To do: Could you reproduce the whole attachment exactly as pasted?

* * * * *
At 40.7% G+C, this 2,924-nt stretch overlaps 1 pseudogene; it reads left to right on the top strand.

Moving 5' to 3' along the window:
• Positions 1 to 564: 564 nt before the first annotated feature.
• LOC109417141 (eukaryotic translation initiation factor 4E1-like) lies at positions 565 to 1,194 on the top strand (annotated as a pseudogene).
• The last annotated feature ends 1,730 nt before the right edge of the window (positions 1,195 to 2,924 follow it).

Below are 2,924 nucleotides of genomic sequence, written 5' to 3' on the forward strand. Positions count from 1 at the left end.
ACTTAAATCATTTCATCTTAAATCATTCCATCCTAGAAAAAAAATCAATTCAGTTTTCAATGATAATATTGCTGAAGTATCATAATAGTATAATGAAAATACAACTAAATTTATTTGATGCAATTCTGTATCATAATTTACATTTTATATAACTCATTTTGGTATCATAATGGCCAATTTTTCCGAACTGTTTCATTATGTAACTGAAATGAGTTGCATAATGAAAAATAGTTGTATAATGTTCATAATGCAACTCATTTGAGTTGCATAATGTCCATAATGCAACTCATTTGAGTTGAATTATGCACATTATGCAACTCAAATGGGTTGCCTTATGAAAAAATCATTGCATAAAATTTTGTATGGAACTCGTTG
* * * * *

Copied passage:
At 40.7% G+C, this 2,924-nt stretch overlaps 1 pseudogene; it reads left to right on the top strand.

Moving 5' to 3' along the window:
• Positions 1 to 564: 564 nt before the first annotated feature.
• LOC109417141 (eukaryotic translation initiation factor 4E1-like) lies at positions 565 to 1,194 on the top strand (annotated as a pseudogene).
• The last annotated feature ends 1,730 nt before the right edge of the window (positions 1,195 to 2,924 follow it).

Below are 2,924 nucleotides of genomic sequence, written 5' to 3' on the forward strand. Positions count from 1 at the left end.
ACTTAAATCATTTCATCTTAAATCATTCCATCCTAGAAAAAAAATCAATTCAGTTTTCAATGATAATATTGCTGAAGTATCATAATAGTATAATGAAAATACAACTAAATTTATTTGATGCAATTCTGTATCATAATTTACATTTTATATAACTCATTTTGGTATCATAATGGCCAATTTTTCCGAACTGTTTCATTATGTAACTGAAATGAGTTGCATAATGAAAAATAGTTGTATAATGTTCATAATGCAACTCATTTGAGTTGCATAATGTCCATAATGCAACTCATTTGAGTTGAATTATGCACATTATGCAACTCAAATGGGTTGCCTTATGAAAAAATCATTGCATAAAATTTTGTATGGAACTCGTTG